Thursday, August 13, 2009

Gaming and Hierarchy

This post on Chris's blog that links to this post about sexism and violence as "stress release" in RPGs got me thinking about hierarchy in gaming groups and how there are some issues that are kind of "third rails" in discussion of gaming. They're sure to produce sparks when you bring them up.

One of them is the issue of "wish fulfilment" in gaming, how people play these games so they can do things they can't do in day-to-day life. That's an interesting subject, but I think it's being covered in the discussion on Chris's post.

What I've been thinking about though is hierarchy in games, how RPGs sometimes act as a way for groups to reinforce the power structure of the group, how "in character" actions can be a substitute for real life actions, and how sometimes real life issues come out "in game" in ways that we don't expect. I think sometimes players use "in character" actions as a way of keeping others in line socially. I know that looking back at even some quite recent play, there were times when people's in-character actions were clearly about punishing a player for not playing "right", and for not fitting in with the group.

I think "the party" is a pretty clear metaphor for the out-of-play social group.

This is most obvious in adolescent play, where there's a lot of tension and one-up-man-ship in play, where the players are all struggling to define themselves against each other. A lot of interpersonal aggression comes out as in character bickering, fighting, and so on. I don't think it's an accident that GMs tend to be the more socially competent and respected members of their groups. I think the amount of power that traditional games give GMs over the players in the game is directly related to the ways that the people who habitually take the GM role dominate their social groups. I know this was a feature of my early play, and from listening to others, I don't think that's an unusual experience.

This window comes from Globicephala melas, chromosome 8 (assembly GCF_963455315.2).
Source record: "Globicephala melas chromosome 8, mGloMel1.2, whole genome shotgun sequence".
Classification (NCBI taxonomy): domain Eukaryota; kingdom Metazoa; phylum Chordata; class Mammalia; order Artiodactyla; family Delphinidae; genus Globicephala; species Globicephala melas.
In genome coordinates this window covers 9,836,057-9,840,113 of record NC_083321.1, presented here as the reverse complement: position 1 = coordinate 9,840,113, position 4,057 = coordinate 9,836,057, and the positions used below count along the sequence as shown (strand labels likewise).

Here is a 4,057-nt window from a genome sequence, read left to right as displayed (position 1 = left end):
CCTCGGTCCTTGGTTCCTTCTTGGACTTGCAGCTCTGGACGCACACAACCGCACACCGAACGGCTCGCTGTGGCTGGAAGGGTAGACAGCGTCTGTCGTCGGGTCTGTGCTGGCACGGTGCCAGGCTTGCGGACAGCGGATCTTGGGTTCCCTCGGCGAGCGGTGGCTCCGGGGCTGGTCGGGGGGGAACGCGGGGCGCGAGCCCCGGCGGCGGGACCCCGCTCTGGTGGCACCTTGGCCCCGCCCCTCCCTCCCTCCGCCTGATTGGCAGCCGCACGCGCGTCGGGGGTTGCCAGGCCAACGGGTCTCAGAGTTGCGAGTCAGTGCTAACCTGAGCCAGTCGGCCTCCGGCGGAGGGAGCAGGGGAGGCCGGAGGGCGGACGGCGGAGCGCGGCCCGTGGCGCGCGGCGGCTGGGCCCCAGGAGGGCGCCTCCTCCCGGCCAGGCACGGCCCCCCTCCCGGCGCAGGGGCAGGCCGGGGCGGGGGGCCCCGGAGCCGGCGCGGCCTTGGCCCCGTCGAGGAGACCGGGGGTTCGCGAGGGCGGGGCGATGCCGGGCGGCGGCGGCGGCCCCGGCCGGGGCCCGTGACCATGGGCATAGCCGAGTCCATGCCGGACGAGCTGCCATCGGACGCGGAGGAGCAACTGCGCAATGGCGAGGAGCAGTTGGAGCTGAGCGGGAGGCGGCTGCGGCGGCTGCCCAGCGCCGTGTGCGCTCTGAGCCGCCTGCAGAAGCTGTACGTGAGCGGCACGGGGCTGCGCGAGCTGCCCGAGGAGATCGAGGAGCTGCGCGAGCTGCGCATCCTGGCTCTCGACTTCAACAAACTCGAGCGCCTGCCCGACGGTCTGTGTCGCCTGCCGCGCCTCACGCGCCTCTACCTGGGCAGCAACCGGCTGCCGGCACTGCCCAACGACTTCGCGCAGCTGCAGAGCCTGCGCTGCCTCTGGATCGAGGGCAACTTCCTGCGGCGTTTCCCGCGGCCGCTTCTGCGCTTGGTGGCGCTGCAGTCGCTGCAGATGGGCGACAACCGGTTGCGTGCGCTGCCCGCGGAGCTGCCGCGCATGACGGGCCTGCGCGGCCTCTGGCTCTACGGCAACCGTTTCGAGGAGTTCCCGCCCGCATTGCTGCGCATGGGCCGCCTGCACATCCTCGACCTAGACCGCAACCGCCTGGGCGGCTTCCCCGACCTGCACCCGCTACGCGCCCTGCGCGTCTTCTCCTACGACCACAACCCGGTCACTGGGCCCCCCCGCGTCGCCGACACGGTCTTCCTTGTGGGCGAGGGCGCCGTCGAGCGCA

I want to take a moment to say that I'm not at all bagging on the concept of GMs in games, or saying that roleplaying is an inherently damaging activity for young people. I'm saying that the format of gaming which has a GM position with considerable power over a group of players naturally facilitates and reinforces the existing social structure of a lot of social groups, and that in-game actions are not exempt from the interpersonal relationships that exist in those groups.
Groups reproduce in play the power structure that exists outside of play. So groups with a strong leader type are going to gravitate towards games that facilitate that role.

I talked about some of this stuff in my post grad thesis, which was about the local gaming club in my town. I didn't really have the roleplaying experience or theoretical grounding to explore the idea fully at the time, but I was very aware of the way that the GM position worked in social groups, and how in-game actions reflected out-of-game social structures. I wrote about how the breakdown in a game I observed was directly related to the power struggle between two players in the group.

Of course, none of this made me very popular in the club. Talking about this stuff was implicitly forbidden. The "It's just a game" mantra was strongly invoked to dispel any analysis of power in gaming.

I think it's pretty clear that it's not "just a game", and that social structures do influence the way people play with each other. What I'm interested in is not the really obviously dysfunctional ways that adolescent players interact with each other in play, but rather the way that all in-game actions are really interpersonal interactions.

I think as a hobby we've got this really strong cognitive divide between "in character" and "out of character" as two totally distinct things. It's an article of faith that what happens in play is totally distinct from our real-life social interactions, and I think that's a mistaken idea.

Not that that is a particularly original observation, but I think it's an important consideration to keep in mind during play, and in design. All interactions between characters are interpersonal interactions between players in the game. They are all "real life" interactions. I think that's one of the strong differences between rpgs and other mediums, and it's both a strength and a weakness of the hobby.

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